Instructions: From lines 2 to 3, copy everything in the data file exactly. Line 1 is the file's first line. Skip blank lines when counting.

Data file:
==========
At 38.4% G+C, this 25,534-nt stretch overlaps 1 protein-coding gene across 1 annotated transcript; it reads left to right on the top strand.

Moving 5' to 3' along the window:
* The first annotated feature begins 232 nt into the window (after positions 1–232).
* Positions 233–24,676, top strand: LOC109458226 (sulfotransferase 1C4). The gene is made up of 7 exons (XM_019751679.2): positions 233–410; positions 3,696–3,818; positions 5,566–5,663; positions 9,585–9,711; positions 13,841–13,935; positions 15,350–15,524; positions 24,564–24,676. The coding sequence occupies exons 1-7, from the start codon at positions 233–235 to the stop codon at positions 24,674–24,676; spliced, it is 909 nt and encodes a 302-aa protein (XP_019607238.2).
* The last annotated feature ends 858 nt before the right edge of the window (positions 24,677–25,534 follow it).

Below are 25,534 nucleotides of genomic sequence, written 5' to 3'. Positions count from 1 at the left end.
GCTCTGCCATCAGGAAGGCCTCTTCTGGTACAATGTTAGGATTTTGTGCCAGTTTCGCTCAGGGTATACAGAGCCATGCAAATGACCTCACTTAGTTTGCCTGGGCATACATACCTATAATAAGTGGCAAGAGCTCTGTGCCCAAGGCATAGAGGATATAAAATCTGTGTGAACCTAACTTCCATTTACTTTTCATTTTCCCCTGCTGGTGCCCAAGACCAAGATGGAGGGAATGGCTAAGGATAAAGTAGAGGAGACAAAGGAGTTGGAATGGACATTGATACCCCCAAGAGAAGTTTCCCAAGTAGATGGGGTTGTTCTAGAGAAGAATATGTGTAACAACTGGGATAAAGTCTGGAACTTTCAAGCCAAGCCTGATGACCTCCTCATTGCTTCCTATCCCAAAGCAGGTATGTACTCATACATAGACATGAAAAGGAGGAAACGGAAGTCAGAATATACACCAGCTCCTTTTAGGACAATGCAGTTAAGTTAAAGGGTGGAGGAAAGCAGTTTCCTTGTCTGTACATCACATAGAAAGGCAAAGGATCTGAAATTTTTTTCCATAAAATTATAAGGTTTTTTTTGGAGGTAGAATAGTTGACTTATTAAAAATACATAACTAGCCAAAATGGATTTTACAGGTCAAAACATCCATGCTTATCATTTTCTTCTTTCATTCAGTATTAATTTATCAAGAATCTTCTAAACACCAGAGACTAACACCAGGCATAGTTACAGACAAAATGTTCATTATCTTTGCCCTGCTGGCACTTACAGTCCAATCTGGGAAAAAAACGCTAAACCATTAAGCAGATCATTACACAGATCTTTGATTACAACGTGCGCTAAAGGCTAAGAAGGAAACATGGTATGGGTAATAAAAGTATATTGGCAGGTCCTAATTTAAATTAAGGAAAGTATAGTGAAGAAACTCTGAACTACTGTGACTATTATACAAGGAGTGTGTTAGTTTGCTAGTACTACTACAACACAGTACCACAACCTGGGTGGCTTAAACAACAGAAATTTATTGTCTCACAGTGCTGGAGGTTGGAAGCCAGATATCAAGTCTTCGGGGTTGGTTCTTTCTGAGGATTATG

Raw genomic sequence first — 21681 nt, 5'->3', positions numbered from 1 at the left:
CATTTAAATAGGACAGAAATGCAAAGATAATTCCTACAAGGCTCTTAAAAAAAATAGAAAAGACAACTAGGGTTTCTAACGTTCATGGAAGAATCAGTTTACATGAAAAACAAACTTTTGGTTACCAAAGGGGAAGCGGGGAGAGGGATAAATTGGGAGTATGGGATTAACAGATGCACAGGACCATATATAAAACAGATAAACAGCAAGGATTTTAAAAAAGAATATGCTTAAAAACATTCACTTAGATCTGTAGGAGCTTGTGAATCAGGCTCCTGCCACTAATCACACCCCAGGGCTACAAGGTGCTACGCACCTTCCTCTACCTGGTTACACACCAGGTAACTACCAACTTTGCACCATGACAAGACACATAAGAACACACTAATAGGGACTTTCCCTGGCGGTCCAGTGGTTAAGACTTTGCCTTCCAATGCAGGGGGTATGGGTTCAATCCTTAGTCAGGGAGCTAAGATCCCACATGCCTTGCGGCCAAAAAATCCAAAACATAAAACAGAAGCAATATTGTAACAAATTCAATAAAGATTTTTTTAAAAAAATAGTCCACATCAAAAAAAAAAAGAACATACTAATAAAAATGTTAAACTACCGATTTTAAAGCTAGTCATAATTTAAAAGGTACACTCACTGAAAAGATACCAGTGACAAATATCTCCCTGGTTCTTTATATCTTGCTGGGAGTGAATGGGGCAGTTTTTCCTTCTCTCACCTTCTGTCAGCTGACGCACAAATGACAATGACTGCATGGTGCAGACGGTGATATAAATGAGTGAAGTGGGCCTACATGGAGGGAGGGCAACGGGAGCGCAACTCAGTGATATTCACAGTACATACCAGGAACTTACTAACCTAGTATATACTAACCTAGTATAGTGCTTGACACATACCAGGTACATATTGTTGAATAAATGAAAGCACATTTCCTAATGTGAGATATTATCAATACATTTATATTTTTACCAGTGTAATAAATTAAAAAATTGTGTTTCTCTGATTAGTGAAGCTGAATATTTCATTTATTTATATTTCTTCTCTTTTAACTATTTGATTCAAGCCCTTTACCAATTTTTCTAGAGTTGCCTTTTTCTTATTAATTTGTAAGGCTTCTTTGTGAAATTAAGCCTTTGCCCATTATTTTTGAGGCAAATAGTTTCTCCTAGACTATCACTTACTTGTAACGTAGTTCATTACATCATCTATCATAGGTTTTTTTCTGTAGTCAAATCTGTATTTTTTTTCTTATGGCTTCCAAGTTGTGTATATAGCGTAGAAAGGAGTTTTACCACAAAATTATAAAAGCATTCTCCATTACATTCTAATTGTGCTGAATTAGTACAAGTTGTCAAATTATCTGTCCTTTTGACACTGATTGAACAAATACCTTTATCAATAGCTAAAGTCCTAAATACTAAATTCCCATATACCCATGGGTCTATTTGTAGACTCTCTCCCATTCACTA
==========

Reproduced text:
Moving 5' to 3' along the window:
* The first annotated feature begins 232 nt into the window (after positions 1–232).